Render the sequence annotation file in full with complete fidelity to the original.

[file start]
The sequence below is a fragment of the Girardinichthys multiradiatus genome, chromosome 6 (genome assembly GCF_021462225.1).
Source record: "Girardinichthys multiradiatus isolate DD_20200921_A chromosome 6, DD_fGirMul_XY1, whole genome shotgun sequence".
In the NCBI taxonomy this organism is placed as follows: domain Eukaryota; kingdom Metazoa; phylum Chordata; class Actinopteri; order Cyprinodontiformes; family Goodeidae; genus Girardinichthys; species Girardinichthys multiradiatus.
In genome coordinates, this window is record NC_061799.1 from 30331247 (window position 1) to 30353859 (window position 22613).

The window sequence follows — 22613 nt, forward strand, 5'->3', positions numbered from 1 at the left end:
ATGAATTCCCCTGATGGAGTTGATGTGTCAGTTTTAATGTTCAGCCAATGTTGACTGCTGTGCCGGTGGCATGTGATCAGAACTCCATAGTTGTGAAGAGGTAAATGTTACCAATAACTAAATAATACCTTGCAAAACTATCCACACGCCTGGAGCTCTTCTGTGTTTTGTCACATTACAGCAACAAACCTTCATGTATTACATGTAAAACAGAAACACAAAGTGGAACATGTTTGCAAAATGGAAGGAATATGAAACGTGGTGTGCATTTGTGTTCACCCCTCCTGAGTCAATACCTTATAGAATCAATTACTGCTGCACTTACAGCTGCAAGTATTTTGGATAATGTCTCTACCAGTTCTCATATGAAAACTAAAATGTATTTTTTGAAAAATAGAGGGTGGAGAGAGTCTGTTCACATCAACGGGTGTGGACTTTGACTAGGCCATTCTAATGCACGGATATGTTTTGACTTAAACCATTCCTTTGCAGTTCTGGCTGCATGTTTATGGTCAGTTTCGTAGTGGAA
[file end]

The sequence below is a fragment of the Girardinichthys multiradiatus genome, chromosome 6 (genome assembly GCF_021462225.1).
Source record: "Girardinichthys multiradiatus isolate DD_20200921_A chromosome 6, DD_fGirMul_XY1, whole genome shotgun sequence".
In the NCBI taxonomy this organism is placed as follows: domain Eukaryota; kingdom Metazoa; phylum Chordata; class Actinopteri; order Cyprinodontiformes; family Goodeidae; genus Girardinichthys; species Girardinichthys multiradiatus.
In genome coordinates, this window is record NC_061799.1 from 30331247 (window position 1) to 30353859 (window position 22613).

The window sequence follows — 22613 nt, forward strand, 5'->3', positions numbered from 1 at the left end:
ATGAATTCCCCTGATGGAGTTGATGTGTCAGTTTTAATGTTCAGCCAATGTTGACTGCTGTGCCGGTGGCATGTGATCAGAACTCCATAGTTGTGAAGAGGTAAATGTTACCAATAACTAAATAATACCTTGCAAAACTATCCACACGCCTGGAGCTCTTCTGTGTTTTGTCACATTACAGCAACAAACCTTCATGTATTACATGTAAAACAGAAACACAAAGTGGAACATGTTTGCAAAATGGAAGGAATATGAAACGTGGTGTGCATTTGTGTTCACCCCTCCTGAGTCAATACCTTATAGAATCAATTACTGCTGCACTTACAGCTGCAAGTATTTTGGATAATGTCTCTACCAGTTCTCATATGAAAACTAAAATGTATTTTTTGAAAAATAGAGGGTGGAGAGAGTCTGTTCACATCAACGGGTGTGGACTTTGACTAGGCCATTCTAATGCACGGATATGTTTTGACTTAAACCATTCCTTTGCAGTTCTGGCTGCATGTTTATGGTCAGTTTCGTAGTGGAA